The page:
When the ball hit the Missouri Lottery sign, I limited myself to two.  Two new rules:  


If there are two outs in the inning, runners should advance three bases instead of two. Runners are going on contact in this scenario, and a large percentage of MLB athletes are going to get from 1st to home on a two-out double.  It’s the defense who currently benefits from this, and I think the advantage belongs to the guy who just hit 95 over an outfielder’s head.

Exception:  Runners should only advance two bases on batted balls that leave the playing field before reaching the fence and foul pole–like a ball that hits the playing field fair and slices over the rail.


Assign a 5th umpire to each game who is watching from a better vantage point than are the other four:  a TV screen.

Are there any logical reasons against this?

  • Not willing to devote some of MLB’s $9 billion in gross revenue toward getting calls correct?
  • Miss out on the charade of managers walking to the top step, waiting for their lieutenant to phone yet another person.  A person who’s watching…a TV.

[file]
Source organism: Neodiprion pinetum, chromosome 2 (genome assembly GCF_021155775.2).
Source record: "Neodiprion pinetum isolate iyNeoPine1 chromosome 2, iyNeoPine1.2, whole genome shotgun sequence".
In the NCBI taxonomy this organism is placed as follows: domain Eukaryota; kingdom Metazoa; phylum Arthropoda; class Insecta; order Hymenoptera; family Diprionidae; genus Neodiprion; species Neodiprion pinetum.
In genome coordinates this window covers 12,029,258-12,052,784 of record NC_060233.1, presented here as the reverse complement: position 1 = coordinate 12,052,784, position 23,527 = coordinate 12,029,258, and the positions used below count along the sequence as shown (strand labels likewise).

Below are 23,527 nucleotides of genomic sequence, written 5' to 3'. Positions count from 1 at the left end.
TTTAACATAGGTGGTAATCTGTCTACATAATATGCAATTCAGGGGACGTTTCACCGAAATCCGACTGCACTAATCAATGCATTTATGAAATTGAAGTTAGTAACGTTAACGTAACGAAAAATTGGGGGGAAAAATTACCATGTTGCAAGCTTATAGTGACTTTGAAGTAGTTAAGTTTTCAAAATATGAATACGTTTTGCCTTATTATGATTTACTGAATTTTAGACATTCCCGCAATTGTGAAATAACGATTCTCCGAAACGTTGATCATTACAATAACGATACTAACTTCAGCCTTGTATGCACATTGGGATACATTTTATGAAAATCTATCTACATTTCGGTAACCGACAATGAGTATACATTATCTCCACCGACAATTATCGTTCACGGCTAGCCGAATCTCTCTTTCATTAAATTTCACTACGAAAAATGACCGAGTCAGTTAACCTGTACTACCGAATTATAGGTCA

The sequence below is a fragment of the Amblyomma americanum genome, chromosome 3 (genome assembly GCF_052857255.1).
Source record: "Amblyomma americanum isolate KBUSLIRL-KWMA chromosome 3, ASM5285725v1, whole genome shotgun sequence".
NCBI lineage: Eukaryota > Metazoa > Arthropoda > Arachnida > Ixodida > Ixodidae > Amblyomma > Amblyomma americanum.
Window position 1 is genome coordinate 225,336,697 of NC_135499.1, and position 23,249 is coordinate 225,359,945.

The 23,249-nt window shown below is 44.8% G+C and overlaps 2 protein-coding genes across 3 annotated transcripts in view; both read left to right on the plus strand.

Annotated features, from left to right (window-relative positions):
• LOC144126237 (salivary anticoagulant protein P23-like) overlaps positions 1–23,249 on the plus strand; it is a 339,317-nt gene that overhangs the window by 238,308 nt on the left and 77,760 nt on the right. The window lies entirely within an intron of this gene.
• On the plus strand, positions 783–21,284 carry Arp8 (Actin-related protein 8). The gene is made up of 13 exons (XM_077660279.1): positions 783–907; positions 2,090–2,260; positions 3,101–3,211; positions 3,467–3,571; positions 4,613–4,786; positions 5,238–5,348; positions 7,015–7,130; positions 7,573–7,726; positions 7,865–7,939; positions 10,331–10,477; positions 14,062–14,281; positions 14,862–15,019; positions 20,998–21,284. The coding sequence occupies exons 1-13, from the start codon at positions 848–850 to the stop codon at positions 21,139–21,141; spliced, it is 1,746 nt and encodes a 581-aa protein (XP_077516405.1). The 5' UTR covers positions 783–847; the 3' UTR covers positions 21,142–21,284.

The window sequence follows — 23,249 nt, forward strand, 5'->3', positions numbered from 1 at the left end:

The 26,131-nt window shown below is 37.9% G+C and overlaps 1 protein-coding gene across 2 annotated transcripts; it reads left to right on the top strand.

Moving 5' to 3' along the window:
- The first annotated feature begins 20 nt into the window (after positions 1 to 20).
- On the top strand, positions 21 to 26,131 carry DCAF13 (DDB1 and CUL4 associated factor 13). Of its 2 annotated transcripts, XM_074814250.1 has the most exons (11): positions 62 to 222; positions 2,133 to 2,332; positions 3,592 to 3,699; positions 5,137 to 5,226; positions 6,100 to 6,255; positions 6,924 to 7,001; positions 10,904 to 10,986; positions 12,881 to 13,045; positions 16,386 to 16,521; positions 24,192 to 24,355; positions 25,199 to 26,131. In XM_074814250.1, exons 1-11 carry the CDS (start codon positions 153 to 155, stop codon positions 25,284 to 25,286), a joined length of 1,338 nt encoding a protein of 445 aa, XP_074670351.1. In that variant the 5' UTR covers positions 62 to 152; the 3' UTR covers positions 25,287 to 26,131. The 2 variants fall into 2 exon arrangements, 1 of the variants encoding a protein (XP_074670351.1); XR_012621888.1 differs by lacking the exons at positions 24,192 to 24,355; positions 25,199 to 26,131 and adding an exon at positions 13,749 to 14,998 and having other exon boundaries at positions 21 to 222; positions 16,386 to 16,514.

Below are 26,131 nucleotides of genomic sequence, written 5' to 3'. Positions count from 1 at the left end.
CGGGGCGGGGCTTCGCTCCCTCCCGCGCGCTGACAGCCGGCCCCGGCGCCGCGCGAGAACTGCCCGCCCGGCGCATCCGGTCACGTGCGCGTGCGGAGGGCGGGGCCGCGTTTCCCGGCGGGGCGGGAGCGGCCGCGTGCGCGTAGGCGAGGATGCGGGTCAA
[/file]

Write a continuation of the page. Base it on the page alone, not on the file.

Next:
• Don’t get to ogle Joe West, as he saunters to and fro, using the portable video contraption?

Major increases in technology have managed to coincide with an increase in fan animosity toward the umpires, because they don’t always get to see the better views we do.

Makes sense.

This isn’t even balls & strikes–this is whether a ball bounced over an 8-foot wall.

I don’t care if Clint Hurdle is out of challenges.
I don’t care if David Bell is no Kelvin Sampson with a phone.
I don’t care to see Mike Scioscia try to do anything physical in under 10 seconds.

A lot of us watch MLB games with a DVR and a cell phone.

Just not the umpires.

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